Since Qatar began constructing venues to host the World Cup in 2022, the country has faced continued criticism over the mounting human cost, as many migrant workers face appalling living and working conditions.
Vast numbers are made to work long hours in searing temperatures for low pay, and live in overcrowded and often squalid accommodation.
Following global criticism - prompted by a number of media reports into the issue - Qatar commissioned law firm DLA Piper to investigate.
The company's analysis indicated that of the three biggest migrant populations in Qatar - Nepalese, Indian and Bangladeshi - around 500 had died in 2012 alone.
However, this figure does not include the large numbers of migrants from other countries also resident in Qatar.
According to the International Trades Union Confederation (ITUC) report The Case Against Qatar:
The Qatari Supreme Committee, which is responsible for the delivery of the 2022 World Cup, notes that these figures apply to the construction industry as a whole - not just to delivery of tournament infrastructure.
It also insists that no worker has died or suffered a major injury on a stadium project.
Qatar also cites a major report published in medical journal The Lancet in 2012 - which it says shows around 400 deaths might be expected from the country's migrant population each year from cardiovascular disease alone - even if they had stayed in their native countries.
The country's labour and social affairs minister, Dr Abdullah bin Saleh al-Khulaifi, confirmed last month that 194 Nepalese people were killed in the country during 2014, but did not explain how they died or if they were working on infrastructure projects.
He claimed the media had inflated the total number of reported migrant worker deaths from countries such as Nepal, India and Bangladesh.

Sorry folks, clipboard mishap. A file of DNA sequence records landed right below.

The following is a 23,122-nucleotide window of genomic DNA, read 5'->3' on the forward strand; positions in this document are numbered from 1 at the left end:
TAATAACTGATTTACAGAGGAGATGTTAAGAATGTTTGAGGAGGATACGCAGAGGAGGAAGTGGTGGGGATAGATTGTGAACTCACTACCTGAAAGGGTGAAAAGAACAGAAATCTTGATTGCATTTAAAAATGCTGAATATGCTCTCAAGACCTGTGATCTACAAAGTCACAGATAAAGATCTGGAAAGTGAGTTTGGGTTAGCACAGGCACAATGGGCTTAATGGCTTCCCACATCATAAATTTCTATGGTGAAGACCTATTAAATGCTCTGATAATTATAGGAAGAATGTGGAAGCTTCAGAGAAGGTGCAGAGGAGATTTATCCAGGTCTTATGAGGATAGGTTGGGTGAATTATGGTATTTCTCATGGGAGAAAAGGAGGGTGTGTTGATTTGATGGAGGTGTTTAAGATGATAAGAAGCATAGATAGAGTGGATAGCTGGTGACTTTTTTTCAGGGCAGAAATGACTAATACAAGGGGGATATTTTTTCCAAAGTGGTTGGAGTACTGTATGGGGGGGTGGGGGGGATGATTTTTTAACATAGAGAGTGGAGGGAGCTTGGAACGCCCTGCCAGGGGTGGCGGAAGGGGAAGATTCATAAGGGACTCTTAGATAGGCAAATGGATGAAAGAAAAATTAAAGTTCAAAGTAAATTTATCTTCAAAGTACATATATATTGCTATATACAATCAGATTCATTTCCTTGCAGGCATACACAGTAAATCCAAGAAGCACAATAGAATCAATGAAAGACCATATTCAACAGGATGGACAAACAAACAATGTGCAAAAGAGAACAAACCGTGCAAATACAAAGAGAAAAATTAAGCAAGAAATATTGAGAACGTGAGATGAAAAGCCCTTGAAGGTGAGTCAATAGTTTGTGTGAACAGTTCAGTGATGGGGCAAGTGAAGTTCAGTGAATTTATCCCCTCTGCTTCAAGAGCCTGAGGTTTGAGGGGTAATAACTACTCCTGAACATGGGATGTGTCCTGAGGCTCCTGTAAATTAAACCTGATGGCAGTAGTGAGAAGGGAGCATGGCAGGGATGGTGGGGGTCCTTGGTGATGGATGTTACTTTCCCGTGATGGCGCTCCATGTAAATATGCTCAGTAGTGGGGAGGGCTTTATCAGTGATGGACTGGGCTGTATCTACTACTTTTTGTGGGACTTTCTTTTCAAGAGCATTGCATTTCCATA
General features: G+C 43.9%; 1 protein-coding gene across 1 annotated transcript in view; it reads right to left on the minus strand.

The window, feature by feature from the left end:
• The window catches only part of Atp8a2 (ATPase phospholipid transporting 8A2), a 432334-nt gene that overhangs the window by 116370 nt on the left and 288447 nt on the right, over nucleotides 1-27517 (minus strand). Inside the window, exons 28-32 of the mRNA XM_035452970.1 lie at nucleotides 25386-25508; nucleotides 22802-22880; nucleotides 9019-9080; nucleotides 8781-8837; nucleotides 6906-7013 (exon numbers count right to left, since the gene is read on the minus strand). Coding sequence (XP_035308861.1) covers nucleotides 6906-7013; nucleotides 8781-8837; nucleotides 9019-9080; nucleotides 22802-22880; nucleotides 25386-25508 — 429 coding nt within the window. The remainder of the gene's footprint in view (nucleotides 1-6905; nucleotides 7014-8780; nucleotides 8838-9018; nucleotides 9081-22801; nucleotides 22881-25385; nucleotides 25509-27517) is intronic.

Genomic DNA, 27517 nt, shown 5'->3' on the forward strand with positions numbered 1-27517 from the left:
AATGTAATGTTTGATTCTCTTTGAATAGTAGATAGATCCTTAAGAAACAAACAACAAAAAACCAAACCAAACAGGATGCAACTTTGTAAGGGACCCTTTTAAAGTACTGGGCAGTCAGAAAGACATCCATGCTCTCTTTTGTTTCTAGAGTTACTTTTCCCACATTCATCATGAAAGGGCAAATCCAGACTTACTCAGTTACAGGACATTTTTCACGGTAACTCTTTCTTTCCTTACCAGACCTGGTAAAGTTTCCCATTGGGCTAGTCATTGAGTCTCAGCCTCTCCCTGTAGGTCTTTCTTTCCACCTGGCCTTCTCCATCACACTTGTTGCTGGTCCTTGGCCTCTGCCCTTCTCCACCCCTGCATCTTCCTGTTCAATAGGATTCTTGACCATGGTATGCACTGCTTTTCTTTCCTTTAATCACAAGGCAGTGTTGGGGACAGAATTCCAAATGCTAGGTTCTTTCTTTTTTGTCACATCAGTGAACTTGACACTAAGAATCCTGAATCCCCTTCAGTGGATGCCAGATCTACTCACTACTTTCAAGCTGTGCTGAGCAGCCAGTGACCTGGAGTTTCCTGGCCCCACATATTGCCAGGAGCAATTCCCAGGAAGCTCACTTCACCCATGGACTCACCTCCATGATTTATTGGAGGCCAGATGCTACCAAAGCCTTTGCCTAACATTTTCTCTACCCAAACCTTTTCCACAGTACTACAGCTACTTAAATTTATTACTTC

Critics, though, say that figures cited in the media are actually likely to underestimate the death toll.
Mustafa Qadri, Gulf migrant rights researcher at Amnesty International told ITV News: "There is no question that too many migrant workers have died in Qatar, regardless of the cause."
Campaigners point out that deaths are not all the international community should be concerned about.
Last year, ITV News Senior International Correspondent John Irvine visited a Nepalese camp where men slept 18 to a room with no air conditioning.
He found men complaining of rotten food that made them sick, with all those spoken to saying they knew of colleagues who had died in accidents, through overwork or illness.
In addition, some migrants are said to be held ransom by the country's "kafala" system, which ties workers contractually to their employers.
Employers also have control over the workers’ movements as staff have to obtain exit-permits before leaving the country, which can potentially lead to them being exploited or abused.
There are also questions about the speed of progress, despite Qatar's previous assurances that conditions for migrant workers would be improved.
Qadri notes that Amnesty International and the United Nations Special Rapporteur have called on Qatar to carry out a "thorough, independent investigation into the leading causes of migrant worker deaths and identify key measures to address these".
"As far as we are aware that has not been adequately carried out yet," he adds.
The DLA Piper report, commissioned by Qatar, also made a series of recommendations that the government promised to implement when it was published in April 2014. However, to date they have not yet been carried out.
Amnesty International has urged Qatar carry out the following reforms in its report No Extra Time: How Qatar is still failing on workers' rights ahead of the World Cup.
It recommends that leaders:
Abolish exit-permits that give employers control over migrant workers’ movements
Change the sponsorship or “kafala” system- which ties workers to their employers and encourages forced labour.
Drop prohibitive fees for workers to raise court cases against employers
Publish the names of exploitative recruiters and employers
Grant domestic workers the legal protection of labour rights afforded to other workers.
Qatar's Ministry of Labour issued a statement claiming work to reform labour laws to try to improve living and pay conditions for foreign workers had already begun.